News Flash > Cardiovascular Health

 

Blood Vessels "Spit" To Survive

Reported May 27, 2010


(Ivanhoe Newswire) -- Scientists have discovered a unique way blood vessels expel debris like blood clots, cholesterol and calcium plaque: they spit.

The study was conducted at Northwestern University Feinberg School of Medicine in Chicago. After analyzing mice, researchers found capillaries spit out blockages by growing a membrane that surrounds it and then shoves it out of the vessel.

Blood vessel cells next to the blockage grew a membrane surrounding the debris. The original blood vessel wall then opened up and spit the debris into the brain tissue, making it harmless. The envelope covering the clot became the new vessel wall. This process completely restores blood flow while saving the vessel and nearby brain cells.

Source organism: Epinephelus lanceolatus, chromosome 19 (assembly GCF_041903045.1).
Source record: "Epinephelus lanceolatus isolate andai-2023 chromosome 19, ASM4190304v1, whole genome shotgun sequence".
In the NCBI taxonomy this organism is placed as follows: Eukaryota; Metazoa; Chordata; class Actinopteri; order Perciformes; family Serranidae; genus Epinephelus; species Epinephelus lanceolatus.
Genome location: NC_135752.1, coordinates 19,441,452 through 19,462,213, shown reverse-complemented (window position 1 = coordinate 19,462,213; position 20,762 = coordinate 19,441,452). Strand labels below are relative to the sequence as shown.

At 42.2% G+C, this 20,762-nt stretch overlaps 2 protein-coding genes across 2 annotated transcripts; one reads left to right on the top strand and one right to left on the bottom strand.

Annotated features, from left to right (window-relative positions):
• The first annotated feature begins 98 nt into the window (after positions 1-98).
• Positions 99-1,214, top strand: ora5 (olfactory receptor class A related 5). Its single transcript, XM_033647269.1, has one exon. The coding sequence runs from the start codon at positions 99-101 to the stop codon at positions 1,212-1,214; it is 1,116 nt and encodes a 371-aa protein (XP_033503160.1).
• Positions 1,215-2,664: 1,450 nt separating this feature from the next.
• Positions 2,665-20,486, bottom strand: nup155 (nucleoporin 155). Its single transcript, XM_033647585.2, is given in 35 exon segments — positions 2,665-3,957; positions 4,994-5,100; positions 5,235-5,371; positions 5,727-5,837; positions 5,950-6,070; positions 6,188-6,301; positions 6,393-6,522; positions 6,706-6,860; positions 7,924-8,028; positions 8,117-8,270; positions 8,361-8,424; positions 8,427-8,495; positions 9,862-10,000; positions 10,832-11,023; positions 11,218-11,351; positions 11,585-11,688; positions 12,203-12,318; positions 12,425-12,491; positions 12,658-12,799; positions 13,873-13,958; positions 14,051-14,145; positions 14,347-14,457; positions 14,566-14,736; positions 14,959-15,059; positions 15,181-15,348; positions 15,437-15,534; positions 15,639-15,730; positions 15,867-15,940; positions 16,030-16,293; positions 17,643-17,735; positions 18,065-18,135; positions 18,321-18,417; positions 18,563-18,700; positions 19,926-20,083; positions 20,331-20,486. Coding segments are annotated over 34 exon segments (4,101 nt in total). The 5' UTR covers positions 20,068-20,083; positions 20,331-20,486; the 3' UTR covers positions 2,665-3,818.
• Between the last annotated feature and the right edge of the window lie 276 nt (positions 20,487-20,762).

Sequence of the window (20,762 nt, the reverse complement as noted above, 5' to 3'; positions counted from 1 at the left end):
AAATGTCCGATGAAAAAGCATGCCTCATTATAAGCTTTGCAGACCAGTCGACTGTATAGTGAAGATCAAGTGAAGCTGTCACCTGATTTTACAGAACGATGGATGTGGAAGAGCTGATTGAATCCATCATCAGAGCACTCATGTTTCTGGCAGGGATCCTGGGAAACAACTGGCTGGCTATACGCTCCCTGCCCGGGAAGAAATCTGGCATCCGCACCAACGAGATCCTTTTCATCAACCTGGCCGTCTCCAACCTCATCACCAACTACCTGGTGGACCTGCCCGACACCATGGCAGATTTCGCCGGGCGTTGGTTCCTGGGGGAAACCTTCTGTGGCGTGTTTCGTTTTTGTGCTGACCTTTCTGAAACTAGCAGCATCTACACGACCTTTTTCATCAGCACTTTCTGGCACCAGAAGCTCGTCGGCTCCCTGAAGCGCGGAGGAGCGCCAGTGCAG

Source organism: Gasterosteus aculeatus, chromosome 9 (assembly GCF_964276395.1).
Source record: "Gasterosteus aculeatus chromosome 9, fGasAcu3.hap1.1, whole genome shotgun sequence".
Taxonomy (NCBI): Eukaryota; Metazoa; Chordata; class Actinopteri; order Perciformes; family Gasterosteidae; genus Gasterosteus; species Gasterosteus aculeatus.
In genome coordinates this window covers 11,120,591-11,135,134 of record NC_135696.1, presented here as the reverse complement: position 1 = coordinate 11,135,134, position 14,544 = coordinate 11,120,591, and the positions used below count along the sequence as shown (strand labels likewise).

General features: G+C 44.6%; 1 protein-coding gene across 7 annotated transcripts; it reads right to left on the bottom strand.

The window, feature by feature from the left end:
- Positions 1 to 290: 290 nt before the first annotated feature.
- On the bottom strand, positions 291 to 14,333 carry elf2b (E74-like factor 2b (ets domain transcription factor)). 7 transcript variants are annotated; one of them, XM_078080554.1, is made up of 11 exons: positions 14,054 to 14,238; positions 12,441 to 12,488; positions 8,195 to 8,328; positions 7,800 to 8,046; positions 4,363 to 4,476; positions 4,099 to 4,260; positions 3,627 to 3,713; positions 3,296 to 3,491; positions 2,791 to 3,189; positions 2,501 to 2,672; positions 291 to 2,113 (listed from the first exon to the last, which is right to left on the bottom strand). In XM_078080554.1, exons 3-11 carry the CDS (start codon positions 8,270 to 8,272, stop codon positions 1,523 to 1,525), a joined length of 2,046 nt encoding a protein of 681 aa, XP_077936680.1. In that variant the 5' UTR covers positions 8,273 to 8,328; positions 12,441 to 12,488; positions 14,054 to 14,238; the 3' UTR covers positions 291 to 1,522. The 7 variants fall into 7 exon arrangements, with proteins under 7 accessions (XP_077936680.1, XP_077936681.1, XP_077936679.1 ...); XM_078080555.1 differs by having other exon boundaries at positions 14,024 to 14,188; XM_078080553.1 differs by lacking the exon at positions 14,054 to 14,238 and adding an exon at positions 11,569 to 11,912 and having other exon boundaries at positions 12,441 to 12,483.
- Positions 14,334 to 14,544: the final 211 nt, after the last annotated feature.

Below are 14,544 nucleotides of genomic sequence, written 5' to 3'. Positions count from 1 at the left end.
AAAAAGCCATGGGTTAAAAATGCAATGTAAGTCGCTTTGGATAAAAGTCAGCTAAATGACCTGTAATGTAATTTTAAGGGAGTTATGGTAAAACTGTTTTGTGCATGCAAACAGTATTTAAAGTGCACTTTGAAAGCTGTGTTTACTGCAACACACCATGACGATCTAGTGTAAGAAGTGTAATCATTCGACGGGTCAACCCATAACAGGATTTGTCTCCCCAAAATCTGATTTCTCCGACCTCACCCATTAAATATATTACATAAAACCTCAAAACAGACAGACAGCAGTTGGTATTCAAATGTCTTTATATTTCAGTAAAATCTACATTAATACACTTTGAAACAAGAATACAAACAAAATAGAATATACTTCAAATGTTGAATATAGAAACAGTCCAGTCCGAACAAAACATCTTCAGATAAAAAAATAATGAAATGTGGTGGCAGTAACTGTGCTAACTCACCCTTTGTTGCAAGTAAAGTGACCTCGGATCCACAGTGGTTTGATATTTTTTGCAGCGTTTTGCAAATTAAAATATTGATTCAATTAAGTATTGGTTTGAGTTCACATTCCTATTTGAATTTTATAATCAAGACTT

Aging brains perform this task 30 to 50 percent slower, which scientists say probably results in the death of more blood vessels.

"The slowdown may be a factor in age-related cognitive decline and may also explain why elderly patients who get strokes do not recover as well as younger patients," Jaime Grutzendler, senior author and principal investigator of the study and assistant professor of neurology and of physiology at Feinberg, was quoted as saying. "Their recovery is much slower."

Source: Nature, May 27, 2010